PLANSPONSOR: Can you describe the
retirement plan loan default issue and
its significance for plan sponsors?
GEORGE WHITE: 401(k) plans are compromised by the leakage caused by loan
defaults. The issue is bigger than most
plan sponsors realize. A Wharton study
found that $6 billion in loans default
annually, and 86% of loans default when
participants lose their jobs and are unable
to repay. The majority go on to cash out,
and when you factor that in, you’re looking at over $20 billion dollars lost each
year. But it’s largely gone unnoticed
because only 8% of loan defaults are
separately reported on Form 5500. The
good news is this leakage is unnecessary and can be prevented
with simple loan insurance.
PS: What are the risks to plan sponsors if they ignore loan
WHITE: The risks are substantial. Loan defaults drain participants’ 401(k) accounts. The true cost of a loan default includes
taxes, penalties and associated cash outs, not to mention the
lost savings and earnings opportunity over a participant’s
career. The sponsor has greater fiduciary risk. Under the
Employee Retirement Income Security Act [ERISA] fiduciaries
are obligated to preserve account balances in the event of a
loan default, but the current practice of sending a collections
notice is ineffective because people who have lost their jobs
aren’t in a position to repay the loan. And plan sponsors are at
greater risk of an audit, based on a Department of Labor [DOL]
notice that loans are on their radar.
PS: Why did you pursue a product-based solution over some
other measures available to plan sponsors?
WHITE: Because we believe that while those measures are
well-intentioned, they don’t go far enough. Loans are an
essential feature for 401(k) plans because they create a path to
participation for many employees. Eliminating or restricting
loans can end up increasing your hardship withdrawals. Some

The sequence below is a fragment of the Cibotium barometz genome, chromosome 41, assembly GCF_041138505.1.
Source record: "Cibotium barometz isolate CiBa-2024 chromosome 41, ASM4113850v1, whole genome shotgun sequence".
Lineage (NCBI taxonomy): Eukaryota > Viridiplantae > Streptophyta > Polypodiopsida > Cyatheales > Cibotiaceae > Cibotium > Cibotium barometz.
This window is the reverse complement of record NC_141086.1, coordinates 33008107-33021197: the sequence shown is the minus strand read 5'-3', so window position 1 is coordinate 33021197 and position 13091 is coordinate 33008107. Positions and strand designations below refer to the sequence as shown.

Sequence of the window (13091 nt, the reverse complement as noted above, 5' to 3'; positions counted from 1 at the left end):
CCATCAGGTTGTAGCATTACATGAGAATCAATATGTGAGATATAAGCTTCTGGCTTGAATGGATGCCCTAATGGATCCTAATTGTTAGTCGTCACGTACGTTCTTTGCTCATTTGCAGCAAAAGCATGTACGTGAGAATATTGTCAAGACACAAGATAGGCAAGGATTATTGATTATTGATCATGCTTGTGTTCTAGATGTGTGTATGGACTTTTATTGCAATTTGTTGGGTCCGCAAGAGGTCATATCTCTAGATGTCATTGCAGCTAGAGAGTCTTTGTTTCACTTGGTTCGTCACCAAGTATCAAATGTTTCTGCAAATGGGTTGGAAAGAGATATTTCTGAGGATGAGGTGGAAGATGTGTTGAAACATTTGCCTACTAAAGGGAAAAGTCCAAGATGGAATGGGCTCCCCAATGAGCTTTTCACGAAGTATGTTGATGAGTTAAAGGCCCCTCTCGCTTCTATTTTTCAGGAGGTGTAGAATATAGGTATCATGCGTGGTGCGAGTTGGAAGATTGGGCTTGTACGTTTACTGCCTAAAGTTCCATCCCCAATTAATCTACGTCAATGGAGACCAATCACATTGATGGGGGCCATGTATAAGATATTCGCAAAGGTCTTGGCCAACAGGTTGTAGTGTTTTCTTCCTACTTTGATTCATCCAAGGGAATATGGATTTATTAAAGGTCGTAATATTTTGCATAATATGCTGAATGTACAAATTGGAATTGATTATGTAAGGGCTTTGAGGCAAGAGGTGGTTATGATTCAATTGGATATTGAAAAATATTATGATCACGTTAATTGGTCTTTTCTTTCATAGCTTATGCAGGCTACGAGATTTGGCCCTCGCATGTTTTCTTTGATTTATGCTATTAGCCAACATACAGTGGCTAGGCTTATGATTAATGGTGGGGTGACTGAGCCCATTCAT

plan sponsors are beginning to allow ongoing repayment of
loans after termination. We’ve talked to firms that are doing
this and they’re not seeing a pickup in successful repayments
because most people that borrow don’t have the money to
repay, especially if they’ve lost their jobs.
The Risk of Overlooking
Retirement Plan Loan Defaults
A conversation with George White, EVP and COO, Custodia Financial, LLC
PS: Talk about Custodia’s solution to this
WHITE: Our program is called Retirement
Loan Eraser. When a participant loses his
or her job, it will repay the outstanding loan
balance before the participant defaults. It’s
a fully automated, seamless solution that
stops the leakage, especially the premature
distributions. The insurance is guaranteed
issue coverage through an A-rated carrier.
There is no cost to plan sponsors. The loan
protection is borrower-paid with just a few
dollars more added to a loan repayment.
When you consider the millions that the
industry has spent on financial wellness
without a clear return on investment, loan
insurance preventing 401(k) loan defaults makes sense. A plan
sponsor will be able to measure the positive impact on their
plan right away.
PS: Can you tell us more about how it works?
WHITE: Once a plan sponsor adds the program participants
automatically receive loan insurance when they borrow. By
preventing the loan default, 401(k) loan insurance allows
participants to keep their balance and their retirement savings
on track. The insurance kicks in and pays the loan balance for
three eligible events: involuntary job loss, disability or death.
So if a participant is laid off, for example, the policy would
repay the loan before it defaults, saving taxes, penalties and
lost earnings that can grow to exceed several times the loan
value. That improves retirement outcomes.
PS: How do plan sponsors add this to their plan?
WHITE: This simple loan protection feature is easy for plan
sponsors to adopt through their recordkeepers. Plan sponsors
can call Custodia Financial at 214-393-3511 or visit us online
at www.loaneraser.com to learn more.
George White is Executive Vice President and COO of
Custodia Financial. Mr. White has also held senior leadership
positions in the retirement business at Fidelity Investments
and Newport Group during his career.